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  • Paul W. Schulz
    I ve been asked by Betsy Trumball if I would relay this message. It is in reference to the question of why the American s are sure they one the war. Rob
    Message 1 of 1 , Feb 18, 1999
      I've been asked by Betsy Trumball if I would relay this message. It is in
      reference to the question of why the American's are sure they one the war.
      Rob Trumball as a matter of introduction are is the commander of the Army of
      the Old Northwest (a US Forces umbrella group) and Betsy Trumball is the
      Command Sgt for the 19th US Rt. of Infantry. These folks are asking to join
      this list and I've already requested that the invitation be extended. I am a
      little disappointed that this invitation has not been forwarded. Until this
      omission has been redressed I have been forwarding the contents of the
      discussions to them.

      We're new to your list, but not to 1812 or to the education of the
      masses. Both the US and Canada have a difficult time distinguishing
      national pride from the reality of the past. History is also open to
      interpretation, lest we forget than and all be out of a hobby. Our home
      is in Ohio-- We live on the ground where the British built their
      batteries and defeated Dudley's party during May and July of 1813. When
      We teach the subject of Ohio's involvement in the War of 1812, We
      clarify that, while the losers are clearly identifiable, the winners may
      be less so.

      In the narrow interpretation of victory, the British won. Yes, the U.S.
      declared War. Yes, they had many obstacles to overcome in their
      formation of the armies and the defense of their borders. Yes, we
      signed a treaty of peace with Britain without taking Canada.

      To the United States, though, the War of 1812 remains a formative period
      and was a popular topic for study through the 1880's (when it was
      overshadowed by the calamities of the Civil War).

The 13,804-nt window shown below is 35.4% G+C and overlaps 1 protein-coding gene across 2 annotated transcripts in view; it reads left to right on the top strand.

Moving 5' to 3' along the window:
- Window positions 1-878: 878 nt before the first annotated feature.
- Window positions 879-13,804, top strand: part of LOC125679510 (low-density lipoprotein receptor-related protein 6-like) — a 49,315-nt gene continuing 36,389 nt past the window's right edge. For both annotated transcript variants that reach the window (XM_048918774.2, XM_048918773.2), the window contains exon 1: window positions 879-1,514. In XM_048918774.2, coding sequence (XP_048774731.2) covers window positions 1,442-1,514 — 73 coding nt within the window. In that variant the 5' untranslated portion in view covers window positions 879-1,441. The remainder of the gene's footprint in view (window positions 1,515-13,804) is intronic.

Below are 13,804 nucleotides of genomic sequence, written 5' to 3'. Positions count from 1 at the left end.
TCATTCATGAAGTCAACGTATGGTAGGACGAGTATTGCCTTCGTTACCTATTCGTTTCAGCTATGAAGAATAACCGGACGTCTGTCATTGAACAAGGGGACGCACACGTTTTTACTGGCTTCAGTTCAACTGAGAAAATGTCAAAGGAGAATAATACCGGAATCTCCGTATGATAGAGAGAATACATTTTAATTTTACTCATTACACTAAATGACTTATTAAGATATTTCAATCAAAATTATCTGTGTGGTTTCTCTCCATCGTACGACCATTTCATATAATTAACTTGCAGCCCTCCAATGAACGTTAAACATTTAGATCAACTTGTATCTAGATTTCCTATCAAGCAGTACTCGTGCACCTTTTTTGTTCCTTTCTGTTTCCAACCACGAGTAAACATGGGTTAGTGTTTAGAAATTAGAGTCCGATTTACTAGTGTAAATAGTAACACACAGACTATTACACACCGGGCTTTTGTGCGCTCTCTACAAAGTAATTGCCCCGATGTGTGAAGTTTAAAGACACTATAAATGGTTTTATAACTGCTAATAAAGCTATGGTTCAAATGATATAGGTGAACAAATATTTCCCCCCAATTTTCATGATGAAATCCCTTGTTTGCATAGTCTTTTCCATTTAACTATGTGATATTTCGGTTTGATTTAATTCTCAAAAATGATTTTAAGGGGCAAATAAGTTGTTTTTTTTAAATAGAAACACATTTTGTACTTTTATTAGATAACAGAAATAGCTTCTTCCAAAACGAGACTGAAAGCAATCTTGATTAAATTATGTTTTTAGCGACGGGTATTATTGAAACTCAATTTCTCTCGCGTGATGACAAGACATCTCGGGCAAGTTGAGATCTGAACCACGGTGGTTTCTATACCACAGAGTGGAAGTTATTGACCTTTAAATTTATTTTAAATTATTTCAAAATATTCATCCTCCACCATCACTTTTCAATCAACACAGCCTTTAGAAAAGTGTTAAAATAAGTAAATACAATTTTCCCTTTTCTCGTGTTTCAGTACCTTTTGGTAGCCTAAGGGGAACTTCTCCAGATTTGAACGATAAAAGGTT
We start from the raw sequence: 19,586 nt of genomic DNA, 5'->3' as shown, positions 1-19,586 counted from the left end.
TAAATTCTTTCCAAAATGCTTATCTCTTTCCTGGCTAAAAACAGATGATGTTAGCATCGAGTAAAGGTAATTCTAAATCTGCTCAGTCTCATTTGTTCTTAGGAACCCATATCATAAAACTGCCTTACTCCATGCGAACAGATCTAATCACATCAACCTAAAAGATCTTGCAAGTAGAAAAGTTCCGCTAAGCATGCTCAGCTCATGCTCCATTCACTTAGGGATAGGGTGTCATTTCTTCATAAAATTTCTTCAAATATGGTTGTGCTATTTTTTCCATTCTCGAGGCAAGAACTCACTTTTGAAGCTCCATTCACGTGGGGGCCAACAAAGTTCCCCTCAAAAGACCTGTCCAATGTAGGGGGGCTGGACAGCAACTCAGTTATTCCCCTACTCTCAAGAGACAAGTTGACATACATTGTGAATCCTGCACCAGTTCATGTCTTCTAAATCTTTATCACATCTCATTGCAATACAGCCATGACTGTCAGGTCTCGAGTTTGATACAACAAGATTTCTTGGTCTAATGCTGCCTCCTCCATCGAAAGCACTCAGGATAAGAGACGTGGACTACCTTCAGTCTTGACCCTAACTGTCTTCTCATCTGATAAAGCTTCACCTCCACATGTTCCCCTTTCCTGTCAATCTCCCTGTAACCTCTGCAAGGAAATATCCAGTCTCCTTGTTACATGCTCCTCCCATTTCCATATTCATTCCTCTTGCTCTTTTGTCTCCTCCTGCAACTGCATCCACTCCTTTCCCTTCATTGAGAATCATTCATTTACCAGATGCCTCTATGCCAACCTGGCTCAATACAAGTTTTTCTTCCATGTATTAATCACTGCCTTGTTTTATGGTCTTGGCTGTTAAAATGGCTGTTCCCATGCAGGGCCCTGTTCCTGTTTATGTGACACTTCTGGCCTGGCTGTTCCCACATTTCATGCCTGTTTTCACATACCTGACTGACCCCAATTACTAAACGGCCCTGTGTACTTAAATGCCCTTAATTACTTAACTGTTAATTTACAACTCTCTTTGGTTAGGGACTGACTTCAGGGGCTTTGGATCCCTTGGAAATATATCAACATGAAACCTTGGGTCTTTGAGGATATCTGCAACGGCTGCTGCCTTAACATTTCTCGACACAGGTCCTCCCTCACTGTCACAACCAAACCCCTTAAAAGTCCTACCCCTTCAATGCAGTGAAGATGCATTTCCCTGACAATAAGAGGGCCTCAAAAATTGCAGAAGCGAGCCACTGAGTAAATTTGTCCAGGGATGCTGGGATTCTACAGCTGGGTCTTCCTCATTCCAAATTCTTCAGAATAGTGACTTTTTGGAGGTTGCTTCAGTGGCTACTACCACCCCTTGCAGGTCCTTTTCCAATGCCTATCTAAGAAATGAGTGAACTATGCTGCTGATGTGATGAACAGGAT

On the serious side--
      �Thames and the invasion of Cananda, Battle of Lake Erie, Plattsburg,
      Bladensburg, Chippewa, Lundy's Lane (read the U.S. versions too boys)
      and, finally New Orleans. For a nation ill prepared for war, we didn't
      do too bad against the second greatest military machine of the early
      19th century.
      �The U.S. experienced an enormous growth in population and confidence
      after the war. After the conclusion of the war (1816) , the U.S. navy
      defeats the Tripolitans in the Mediterranean.
      �Though the Civil War removes the U.S. from the world stage, 20th
      century history reflects the dynamic industrialism catalyzed during the
      War of 1812 and the dramatic expansion of such during the Civil War.
      Evidenced by-- U.S. involvement's in WWI and II (to aid their former foes
      the British) and the lend lease programs (we are not poor losers)

      On the more satirical side--
      �While we had to keep Detroit, you had to keep Quebec.
      �Where do you shop when the CDN dollar is strong?
      �Where do we shop now that Canada is 40% off.
      �We may have Bill, but you've got Cretian (its close to his name-- our
      second language is Spanish.)

      Finally, points like this do noting to further scholarship and do much
      to enflame sometime strained relations between Canandian and U.S.
      reenactors. You've got your points of national pride, we have ours.
      The American claim to winning the war of 1812 stems, ultimately, from
      the American myth of triumph over overwhelming odds.

      Betsy and Rob

      P.S. This begs the question, why, when the average Joe in Canada seems
      to know as much about the War of 1812 as the Average Yank, does this
      issue occupy center stage in today's debates-- discussion groups should
      be mind expanding, not reinforce our stereotypes and prejudices.
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